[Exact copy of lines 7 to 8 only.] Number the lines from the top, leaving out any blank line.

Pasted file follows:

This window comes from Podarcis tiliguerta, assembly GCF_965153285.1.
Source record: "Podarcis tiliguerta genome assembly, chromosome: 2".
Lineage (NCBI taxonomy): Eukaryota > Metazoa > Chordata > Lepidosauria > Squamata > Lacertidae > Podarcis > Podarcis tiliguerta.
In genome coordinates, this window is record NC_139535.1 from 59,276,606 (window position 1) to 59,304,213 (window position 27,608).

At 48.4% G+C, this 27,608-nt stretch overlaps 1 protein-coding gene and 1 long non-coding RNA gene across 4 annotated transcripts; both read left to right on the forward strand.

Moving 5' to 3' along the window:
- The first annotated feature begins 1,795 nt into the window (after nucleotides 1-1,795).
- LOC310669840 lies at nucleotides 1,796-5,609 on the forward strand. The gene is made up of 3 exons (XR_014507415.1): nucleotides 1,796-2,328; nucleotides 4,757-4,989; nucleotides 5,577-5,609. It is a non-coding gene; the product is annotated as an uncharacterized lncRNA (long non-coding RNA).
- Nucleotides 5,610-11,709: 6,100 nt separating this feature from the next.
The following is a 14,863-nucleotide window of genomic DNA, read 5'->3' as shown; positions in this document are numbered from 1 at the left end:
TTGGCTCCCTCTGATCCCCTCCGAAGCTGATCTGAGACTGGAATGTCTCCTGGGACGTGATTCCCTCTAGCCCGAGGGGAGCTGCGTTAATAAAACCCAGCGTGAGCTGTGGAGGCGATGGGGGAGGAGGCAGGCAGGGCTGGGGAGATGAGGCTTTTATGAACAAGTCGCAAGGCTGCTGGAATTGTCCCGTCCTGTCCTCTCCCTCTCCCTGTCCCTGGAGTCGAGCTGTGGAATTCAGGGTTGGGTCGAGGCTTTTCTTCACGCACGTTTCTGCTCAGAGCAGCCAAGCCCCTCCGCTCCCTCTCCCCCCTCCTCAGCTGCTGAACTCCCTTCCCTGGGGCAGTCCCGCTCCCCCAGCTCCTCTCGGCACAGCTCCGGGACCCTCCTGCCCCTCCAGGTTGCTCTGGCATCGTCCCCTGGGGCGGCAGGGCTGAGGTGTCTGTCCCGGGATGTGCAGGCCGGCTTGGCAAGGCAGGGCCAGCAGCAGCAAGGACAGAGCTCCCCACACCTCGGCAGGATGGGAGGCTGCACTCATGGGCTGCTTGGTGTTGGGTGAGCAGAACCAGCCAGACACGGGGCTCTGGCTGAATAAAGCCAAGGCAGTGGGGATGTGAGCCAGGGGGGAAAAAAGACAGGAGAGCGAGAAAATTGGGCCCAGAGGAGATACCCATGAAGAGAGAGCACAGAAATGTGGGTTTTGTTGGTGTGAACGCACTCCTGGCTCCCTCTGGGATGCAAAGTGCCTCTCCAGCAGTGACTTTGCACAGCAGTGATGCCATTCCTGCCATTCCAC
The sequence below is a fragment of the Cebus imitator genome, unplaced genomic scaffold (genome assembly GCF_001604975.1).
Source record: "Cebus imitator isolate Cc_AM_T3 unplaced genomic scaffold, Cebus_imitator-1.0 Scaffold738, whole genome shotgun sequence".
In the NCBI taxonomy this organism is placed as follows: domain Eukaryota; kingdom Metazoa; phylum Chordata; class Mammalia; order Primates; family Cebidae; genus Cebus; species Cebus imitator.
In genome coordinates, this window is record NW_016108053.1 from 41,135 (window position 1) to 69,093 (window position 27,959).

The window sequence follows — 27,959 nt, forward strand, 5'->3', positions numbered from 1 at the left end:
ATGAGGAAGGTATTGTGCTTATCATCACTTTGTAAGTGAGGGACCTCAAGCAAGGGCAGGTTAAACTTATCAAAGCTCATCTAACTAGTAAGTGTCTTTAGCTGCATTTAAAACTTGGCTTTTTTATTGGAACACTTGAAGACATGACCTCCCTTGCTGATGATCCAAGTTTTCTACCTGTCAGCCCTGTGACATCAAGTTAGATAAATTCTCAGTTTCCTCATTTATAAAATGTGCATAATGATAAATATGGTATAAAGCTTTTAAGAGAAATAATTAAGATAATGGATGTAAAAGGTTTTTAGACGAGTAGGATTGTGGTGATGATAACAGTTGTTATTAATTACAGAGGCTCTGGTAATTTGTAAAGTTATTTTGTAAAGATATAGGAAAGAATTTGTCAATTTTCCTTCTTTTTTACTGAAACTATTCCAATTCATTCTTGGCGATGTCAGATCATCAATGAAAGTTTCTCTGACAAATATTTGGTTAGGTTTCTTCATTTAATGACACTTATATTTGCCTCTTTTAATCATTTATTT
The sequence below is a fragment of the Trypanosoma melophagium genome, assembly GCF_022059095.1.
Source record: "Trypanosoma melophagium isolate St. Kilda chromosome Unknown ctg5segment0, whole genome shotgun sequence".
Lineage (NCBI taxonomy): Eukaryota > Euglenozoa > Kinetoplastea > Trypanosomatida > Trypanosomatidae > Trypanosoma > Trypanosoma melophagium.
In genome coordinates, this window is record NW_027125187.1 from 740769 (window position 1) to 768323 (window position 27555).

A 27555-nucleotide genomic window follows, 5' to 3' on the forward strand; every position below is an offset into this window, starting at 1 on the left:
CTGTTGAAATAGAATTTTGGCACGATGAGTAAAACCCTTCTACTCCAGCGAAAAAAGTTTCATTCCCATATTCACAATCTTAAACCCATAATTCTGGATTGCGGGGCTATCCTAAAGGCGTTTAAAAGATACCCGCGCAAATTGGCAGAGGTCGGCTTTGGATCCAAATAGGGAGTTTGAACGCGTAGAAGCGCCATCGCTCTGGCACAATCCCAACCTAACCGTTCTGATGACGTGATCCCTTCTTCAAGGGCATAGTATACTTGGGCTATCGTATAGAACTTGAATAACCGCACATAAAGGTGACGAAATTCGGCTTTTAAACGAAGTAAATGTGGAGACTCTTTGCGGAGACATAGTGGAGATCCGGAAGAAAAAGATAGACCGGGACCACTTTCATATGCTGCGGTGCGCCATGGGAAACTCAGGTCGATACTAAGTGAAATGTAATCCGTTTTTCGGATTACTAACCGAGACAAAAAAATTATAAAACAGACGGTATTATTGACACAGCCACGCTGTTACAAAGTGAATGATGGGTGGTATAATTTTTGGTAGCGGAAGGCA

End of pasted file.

- The first annotated feature begins 1,795 nt into the window (after nucleotides 1-1,795).
- LOC310669840 lies at nucleotides 1,796-5,609 on the forward strand. The gene is made up of 3 exons (XR_014507415.1): nucleotides 1,796-2,328; nucleotides 4,757-4,989; nucleotides 5,577-5,609. It is a non-coding gene; the product is annotated as an uncharacterized lncRNA (long non-coding RNA).